Wednesday, July 15, 2009
Virtuosity as play
I've thought about "the Matrix of T'sel," the brainchild of science fiction author John Dalmas (to dumb it down a bit, the idea is that when it comes to ability, everyone starts out at the level of "work," but only a very few continue to hone their abilities until they reach the level of "play" where they no longer need to concentrate -- they just have fun). I've read Outliers by Malcolm Gladwell, and considered his concept of the 10,000-hour rule. I've thought about the phenomenon of the runner's high (which I've never personally experienced; like Chris Knight, I only run when chased). I've also read an article by Orson Scott Card on the nature of talent, and just what can be described as talent, which got me thinking about the whole mess again.
Funnily enough, though, the thing that jelled the concept for me was hearing a comment Michael Jackson made in an interview several years ago. Jackson mentioned he'd sometimes visit theme parks in disguise, just so he could people-watch without being mobbed, and he discussed watching other dancers perform:
"You can tell right away when an artist -- 'cause you can read it on her face, when she's dancing, she's counting, 'one and two and three and four and five and six and...' you can see it. But when you -- that's the wrong concept of dance. Dancing is about feeling, not about thinking, so when they count, they're thinking. You should feel: become the bass, become the drums, become the guitar and the strings. You just become [clap] a oneness, you know? That's very important."
I don't know how to dance worth beans. It's not something for which I have any aptitude, not a vocation to which I've devoted years of practice. But I think I know what Jackson is talking about here, because there are a few skills and talents which I have practiced consistently over the years. Reading, for instance. My brothers and I read very early, starting at age two or three, and I literally cannot remember a time when I could not read. Because I read constantly and voraciously in childhood, I got in huge amounts of practice, and over time the mechanics involved in reading the words simply disappeared, and I could let go and be in the book. I don't just read captivating books -- I live in them; I can mentally see the world created by the words on the page, and I'm right there with the protagonist. In fact, when I was younger I would go so deeply into the books I was reading that my mom would have to shake me gently to bring me back into reality. I was unaware of my surroundings or of the passage of time; my mind was at play in another world.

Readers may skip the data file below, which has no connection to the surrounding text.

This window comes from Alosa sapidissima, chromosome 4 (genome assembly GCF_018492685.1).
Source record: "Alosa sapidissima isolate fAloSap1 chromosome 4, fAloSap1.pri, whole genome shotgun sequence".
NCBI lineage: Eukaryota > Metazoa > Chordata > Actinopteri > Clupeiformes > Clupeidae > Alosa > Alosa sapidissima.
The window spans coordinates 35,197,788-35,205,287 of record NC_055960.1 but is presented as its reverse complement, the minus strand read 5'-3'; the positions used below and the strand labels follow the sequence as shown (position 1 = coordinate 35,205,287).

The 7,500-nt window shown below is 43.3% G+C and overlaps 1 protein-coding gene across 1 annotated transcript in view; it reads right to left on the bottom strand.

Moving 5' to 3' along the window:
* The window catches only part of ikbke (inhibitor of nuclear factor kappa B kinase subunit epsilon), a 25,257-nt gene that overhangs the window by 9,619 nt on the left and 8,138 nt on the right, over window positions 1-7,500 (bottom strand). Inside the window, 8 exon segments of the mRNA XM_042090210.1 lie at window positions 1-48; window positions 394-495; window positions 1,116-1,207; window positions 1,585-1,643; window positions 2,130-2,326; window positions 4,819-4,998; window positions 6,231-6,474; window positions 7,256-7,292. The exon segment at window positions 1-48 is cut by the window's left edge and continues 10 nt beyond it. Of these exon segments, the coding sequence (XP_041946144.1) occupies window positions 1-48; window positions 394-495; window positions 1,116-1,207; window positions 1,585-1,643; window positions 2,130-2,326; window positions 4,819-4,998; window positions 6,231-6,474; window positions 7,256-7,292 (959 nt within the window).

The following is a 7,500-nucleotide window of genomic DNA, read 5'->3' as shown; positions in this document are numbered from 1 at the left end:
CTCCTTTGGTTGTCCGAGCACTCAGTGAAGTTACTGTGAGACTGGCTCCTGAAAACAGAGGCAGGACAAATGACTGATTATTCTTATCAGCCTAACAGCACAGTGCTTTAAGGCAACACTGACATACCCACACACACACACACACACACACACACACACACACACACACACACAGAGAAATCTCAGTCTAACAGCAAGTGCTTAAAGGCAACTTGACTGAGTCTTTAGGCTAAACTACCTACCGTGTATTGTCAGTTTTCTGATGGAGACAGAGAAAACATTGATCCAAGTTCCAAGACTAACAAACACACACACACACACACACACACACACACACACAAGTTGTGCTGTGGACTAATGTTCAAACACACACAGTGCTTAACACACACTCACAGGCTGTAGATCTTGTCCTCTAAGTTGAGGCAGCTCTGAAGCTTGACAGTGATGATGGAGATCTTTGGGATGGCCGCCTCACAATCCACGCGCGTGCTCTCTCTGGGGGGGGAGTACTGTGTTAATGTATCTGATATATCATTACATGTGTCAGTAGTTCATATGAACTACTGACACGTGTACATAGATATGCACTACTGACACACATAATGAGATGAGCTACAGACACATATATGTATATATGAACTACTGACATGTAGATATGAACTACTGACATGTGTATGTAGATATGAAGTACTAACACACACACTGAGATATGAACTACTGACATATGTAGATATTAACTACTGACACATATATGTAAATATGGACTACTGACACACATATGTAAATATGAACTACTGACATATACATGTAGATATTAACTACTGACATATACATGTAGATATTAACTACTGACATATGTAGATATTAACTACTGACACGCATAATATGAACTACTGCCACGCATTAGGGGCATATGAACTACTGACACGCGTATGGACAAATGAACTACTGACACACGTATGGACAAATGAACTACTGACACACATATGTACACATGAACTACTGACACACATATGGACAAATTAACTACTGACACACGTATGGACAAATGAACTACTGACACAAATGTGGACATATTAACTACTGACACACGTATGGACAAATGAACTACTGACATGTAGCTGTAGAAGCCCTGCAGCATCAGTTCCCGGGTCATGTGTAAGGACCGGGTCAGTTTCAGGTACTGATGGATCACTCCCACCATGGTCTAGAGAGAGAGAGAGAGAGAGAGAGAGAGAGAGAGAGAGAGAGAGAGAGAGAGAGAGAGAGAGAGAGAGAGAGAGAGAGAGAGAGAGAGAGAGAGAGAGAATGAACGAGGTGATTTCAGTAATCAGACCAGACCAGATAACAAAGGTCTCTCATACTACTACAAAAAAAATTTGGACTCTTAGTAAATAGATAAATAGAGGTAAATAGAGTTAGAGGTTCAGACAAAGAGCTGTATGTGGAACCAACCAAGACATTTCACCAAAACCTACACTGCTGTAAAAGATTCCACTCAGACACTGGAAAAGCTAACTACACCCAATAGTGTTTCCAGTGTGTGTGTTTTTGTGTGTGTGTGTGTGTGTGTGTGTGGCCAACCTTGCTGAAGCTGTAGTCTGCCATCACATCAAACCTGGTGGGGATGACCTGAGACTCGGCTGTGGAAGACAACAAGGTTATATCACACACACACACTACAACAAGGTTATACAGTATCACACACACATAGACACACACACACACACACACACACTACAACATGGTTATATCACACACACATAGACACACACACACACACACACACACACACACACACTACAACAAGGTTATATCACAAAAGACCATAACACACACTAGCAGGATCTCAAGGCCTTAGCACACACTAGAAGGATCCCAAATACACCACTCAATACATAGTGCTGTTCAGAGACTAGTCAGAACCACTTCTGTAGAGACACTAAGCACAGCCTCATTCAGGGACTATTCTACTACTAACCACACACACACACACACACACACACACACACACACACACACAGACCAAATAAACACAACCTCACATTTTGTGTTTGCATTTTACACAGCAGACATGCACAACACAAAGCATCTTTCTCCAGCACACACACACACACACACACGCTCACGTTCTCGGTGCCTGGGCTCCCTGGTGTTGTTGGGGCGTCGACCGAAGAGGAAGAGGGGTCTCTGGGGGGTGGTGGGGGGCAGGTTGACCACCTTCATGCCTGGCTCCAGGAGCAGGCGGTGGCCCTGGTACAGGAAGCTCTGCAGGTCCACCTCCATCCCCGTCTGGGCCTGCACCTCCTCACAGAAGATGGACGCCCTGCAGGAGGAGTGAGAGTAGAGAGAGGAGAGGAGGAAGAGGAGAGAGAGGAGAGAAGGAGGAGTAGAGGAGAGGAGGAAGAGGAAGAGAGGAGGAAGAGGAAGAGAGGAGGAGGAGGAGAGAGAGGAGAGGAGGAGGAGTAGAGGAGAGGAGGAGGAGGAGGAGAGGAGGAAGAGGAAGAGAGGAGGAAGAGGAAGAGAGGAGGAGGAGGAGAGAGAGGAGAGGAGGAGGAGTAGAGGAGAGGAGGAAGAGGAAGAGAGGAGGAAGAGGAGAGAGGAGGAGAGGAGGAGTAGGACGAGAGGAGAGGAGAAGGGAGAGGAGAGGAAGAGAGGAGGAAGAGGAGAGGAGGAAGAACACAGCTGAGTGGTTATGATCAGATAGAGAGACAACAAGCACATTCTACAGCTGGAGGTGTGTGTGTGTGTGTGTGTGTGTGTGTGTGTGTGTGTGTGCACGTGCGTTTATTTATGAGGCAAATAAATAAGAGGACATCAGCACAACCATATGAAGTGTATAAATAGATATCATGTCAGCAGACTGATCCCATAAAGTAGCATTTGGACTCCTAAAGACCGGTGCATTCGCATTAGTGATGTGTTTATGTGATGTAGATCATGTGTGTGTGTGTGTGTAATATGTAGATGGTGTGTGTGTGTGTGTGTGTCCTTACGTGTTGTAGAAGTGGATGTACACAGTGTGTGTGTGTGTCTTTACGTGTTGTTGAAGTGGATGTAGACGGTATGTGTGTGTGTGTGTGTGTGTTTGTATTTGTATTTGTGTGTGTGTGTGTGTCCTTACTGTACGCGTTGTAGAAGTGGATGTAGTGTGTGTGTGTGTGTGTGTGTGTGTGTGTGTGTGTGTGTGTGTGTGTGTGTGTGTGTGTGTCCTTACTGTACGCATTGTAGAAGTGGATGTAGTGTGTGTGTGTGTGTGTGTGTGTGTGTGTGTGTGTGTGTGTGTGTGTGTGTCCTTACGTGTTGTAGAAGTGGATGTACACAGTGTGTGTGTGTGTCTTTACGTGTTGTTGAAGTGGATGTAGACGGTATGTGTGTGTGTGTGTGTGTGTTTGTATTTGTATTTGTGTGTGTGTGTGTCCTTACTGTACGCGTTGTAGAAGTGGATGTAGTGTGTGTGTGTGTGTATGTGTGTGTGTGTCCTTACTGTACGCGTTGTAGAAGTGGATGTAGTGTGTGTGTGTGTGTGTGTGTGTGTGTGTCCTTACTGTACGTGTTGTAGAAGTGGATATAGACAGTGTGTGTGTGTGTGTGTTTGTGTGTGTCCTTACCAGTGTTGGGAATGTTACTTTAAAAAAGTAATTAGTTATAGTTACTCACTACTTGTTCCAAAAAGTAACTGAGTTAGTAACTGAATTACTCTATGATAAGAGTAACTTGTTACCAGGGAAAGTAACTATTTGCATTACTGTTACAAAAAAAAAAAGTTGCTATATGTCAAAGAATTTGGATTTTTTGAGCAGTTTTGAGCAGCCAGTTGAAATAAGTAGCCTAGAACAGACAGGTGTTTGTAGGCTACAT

I honestly didn't understand when certain people told me they didn't like to read. I couldn't see why anyone would dislike being immersed in the worlds of fantasy I so loved. But I didn't realize then that some people didn't experience reading the same way I did; they couldn't be completely in the book, because to some extent they were still wrestling with the mechanics of reading it. Jackson might not have been aware of it, since he'd been performing from childhood on, but when he talked about becoming one with the music he was describing a level of proficiency which very few people -- even professional dancers -- ever attain. It's a virtuosity so complete that all the mechanics -- the years of work and practice -- simply melt away, and one is free to play at one's talent.
This level of creative play isn't omnipresent, but it is certainly visible. I've been watching Jon Schmidt perform some of his compositions and arrangements on YouTube, and although a number of his works are very challenging to play, what Schmidt does can hardly be described as work. All you have to do is look at his face while he's performing; his love for what he does comes shining through in every moment of performance. His fingers twirl and spin over the keys, his head and body move with the beat of the composition; he is in a world of his own making. In every sense of the word, he is playing the piano. But when people go to his concerts or listen to his music, they forget that this level of play requires a huge but invisible background of work. They want to be able to play his compositions with all his ease and skill, without having to go through the years of practice required to produce that ease and skill.
We are creative beings, I believe, in large part because we are children of a Creator. It's a family trait passed down to us. But just because we have the innate talent for creation doesn't mean it's acceptable for us to leave it there. In my case, if I want to become a truly great writer rather than just a desultory word-tinkerer, it's going to require a lot more practice -- what Jane Yolen refers to as "butt in chair" -- until I reach the point of proficiency where it's no longer honest for me to call what I do "work."